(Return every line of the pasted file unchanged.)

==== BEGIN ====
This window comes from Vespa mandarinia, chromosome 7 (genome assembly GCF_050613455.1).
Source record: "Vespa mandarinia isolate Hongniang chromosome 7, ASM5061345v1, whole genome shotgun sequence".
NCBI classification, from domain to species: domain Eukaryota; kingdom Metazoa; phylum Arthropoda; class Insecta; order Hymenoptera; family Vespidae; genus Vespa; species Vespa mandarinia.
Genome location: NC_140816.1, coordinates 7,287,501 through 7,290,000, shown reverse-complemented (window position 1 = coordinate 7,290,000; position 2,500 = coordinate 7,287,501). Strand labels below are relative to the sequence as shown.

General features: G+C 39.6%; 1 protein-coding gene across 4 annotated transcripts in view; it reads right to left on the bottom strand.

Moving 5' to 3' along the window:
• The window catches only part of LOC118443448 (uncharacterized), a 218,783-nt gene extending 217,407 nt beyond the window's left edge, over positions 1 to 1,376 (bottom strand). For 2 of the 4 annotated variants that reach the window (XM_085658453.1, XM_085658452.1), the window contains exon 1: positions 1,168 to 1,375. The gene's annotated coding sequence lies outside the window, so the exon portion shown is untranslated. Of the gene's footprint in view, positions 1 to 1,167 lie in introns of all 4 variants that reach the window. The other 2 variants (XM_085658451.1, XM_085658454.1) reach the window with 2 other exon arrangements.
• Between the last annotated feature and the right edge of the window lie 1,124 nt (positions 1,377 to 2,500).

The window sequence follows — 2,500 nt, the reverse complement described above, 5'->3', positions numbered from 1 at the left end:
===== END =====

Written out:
This window comes from Vespa mandarinia, chromosome 7 (genome assembly GCF_050613455.1).
Source record: "Vespa mandarinia isolate Hongniang chromosome 7, ASM5061345v1, whole genome shotgun sequence".
NCBI classification, from domain to species: domain Eukaryota; kingdom Metazoa; phylum Arthropoda; class Insecta; order Hymenoptera; family Vespidae; genus Vespa; species Vespa mandarinia.
Genome location: NC_140816.1, coordinates 7,287,501 through 7,290,000, shown reverse-complemented (window position 1 = coordinate 7,290,000; position 2,500 = coordinate 7,287,501). Strand labels below are relative to the sequence as shown.

General features: G+C 39.6%; 1 protein-coding gene across 4 annotated transcripts in view; it reads right to left on the bottom strand.

Moving 5' to 3' along the window:
• The window catches only part of LOC118443448 (uncharacterized), a 218,783-nt gene extending 217,407 nt beyond the window's left edge, over positions 1 to 1,376 (bottom strand). For 2 of the 4 annotated variants that reach the window (XM_085658453.1, XM_085658452.1), the window contains exon 1: positions 1,168 to 1,375. The gene's annotated coding sequence lies outside the window, so the exon portion shown is untranslated. Of the gene's footprint in view, positions 1 to 1,167 lie in introns of all 4 variants that reach the window. The other 2 variants (XM_085658451.1, XM_085658454.1) reach the window with 2 other exon arrangements.
• Between the last annotated feature and the right edge of the window lie 1,124 nt (positions 1,377 to 2,500).

The window sequence follows — 2,500 nt, the reverse complement described above, 5'->3', positions numbered from 1 at the left end: